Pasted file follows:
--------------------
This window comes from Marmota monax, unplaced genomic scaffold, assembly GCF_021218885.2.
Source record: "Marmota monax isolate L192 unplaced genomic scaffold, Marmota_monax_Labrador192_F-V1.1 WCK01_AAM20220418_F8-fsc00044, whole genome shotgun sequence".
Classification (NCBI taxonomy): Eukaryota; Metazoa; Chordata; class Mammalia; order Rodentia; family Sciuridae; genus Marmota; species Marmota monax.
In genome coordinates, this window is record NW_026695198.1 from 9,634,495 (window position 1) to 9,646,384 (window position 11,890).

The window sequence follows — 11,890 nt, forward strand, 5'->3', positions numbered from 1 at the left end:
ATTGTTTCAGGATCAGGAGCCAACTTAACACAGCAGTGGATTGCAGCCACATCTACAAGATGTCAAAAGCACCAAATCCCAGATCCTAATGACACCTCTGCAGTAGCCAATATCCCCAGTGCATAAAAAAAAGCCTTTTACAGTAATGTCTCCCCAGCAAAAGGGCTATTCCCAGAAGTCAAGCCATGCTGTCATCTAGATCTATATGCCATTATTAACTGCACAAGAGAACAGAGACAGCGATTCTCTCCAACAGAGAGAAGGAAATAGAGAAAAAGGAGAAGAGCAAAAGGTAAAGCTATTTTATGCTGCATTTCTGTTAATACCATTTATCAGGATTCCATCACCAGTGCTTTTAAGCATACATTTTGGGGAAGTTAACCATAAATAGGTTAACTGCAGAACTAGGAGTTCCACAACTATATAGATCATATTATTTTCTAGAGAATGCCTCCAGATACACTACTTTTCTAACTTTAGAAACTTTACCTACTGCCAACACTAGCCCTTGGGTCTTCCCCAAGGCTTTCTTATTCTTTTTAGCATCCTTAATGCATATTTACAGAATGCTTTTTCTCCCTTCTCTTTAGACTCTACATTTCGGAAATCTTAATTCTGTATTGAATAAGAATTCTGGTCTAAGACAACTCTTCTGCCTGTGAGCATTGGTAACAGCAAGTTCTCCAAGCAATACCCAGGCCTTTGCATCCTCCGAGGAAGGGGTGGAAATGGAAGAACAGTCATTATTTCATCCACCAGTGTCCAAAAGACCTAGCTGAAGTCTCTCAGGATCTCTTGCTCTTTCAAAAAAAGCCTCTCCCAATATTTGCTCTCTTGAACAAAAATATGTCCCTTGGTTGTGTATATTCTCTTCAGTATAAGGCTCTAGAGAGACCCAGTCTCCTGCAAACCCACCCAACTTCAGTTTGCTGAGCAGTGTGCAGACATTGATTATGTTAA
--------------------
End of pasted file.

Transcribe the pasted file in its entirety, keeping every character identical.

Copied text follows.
This window comes from Marmota monax, unplaced genomic scaffold, assembly GCF_021218885.2.
Source record: "Marmota monax isolate L192 unplaced genomic scaffold, Marmota_monax_Labrador192_F-V1.1 WCK01_AAM20220418_F8-fsc00044, whole genome shotgun sequence".
Classification (NCBI taxonomy): Eukaryota; Metazoa; Chordata; class Mammalia; order Rodentia; family Sciuridae; genus Marmota; species Marmota monax.
In genome coordinates, this window is record NW_026695198.1 from 9,634,495 (window position 1) to 9,646,384 (window position 11,890).

The window sequence follows — 11,890 nt, forward strand, 5'->3', positions numbered from 1 at the left end:
ATTGTTTCAGGATCAGGAGCCAACTTAACACAGCAGTGGATTGCAGCCACATCTACAAGATGTCAAAAGCACCAAATCCCAGATCCTAATGACACCTCTGCAGTAGCCAATATCCCCAGTGCATAAAAAAAAGCCTTTTACAGTAATGTCTCCCCAGCAAAAGGGCTATTCCCAGAAGTCAAGCCATGCTGTCATCTAGATCTATATGCCATTATTAACTGCACAAGAGAACAGAGACAGCGATTCTCTCCAACAGAGAGAAGGAAATAGAGAAAAAGGAGAAGAGCAAAAGGTAAAGCTATTTTATGCTGCATTTCTGTTAATACCATTTATCAGGATTCCATCACCAGTGCTTTTAAGCATACATTTTGGGGAAGTTAACCATAAATAGGTTAACTGCAGAACTAGGAGTTCCACAACTATATAGATCATATTATTTTCTAGAGAATGCCTCCAGATACACTACTTTTCTAACTTTAGAAACTTTACCTACTGCCAACACTAGCCCTTGGGTCTTCCCCAAGGCTTTCTTATTCTTTTTAGCATCCTTAATGCATATTTACAGAATGCTTTTTCTCCCTTCTCTTTAGACTCTACATTTCGGAAATCTTAATTCTGTATTGAATAAGAATTCTGGTCTAAGACAACTCTTCTGCCTGTGAGCATTGGTAACAGCAAGTTCTCCAAGCAATACCCAGGCCTTTGCATCCTCCGAGGAAGGGGTGGAAATGGAAGAACAGTCATTATTTCATCCACCAGTGTCCAAAAGACCTAGCTGAAGTCTCTCAGGATCTCTTGCTCTTTCAAAAAAAGCCTCTCCCAATATTTGCTCTCTTGAACAAAAATATGTCCCTTGGTTGTGTATATTCTCTTCAGTATAAGGCTCTAGAGAGACCCAGTCTCCTGCAAACCCACCCAACTTCAGTTTGCTGAGCAGTGTGCAGACATTGATTATGTTAA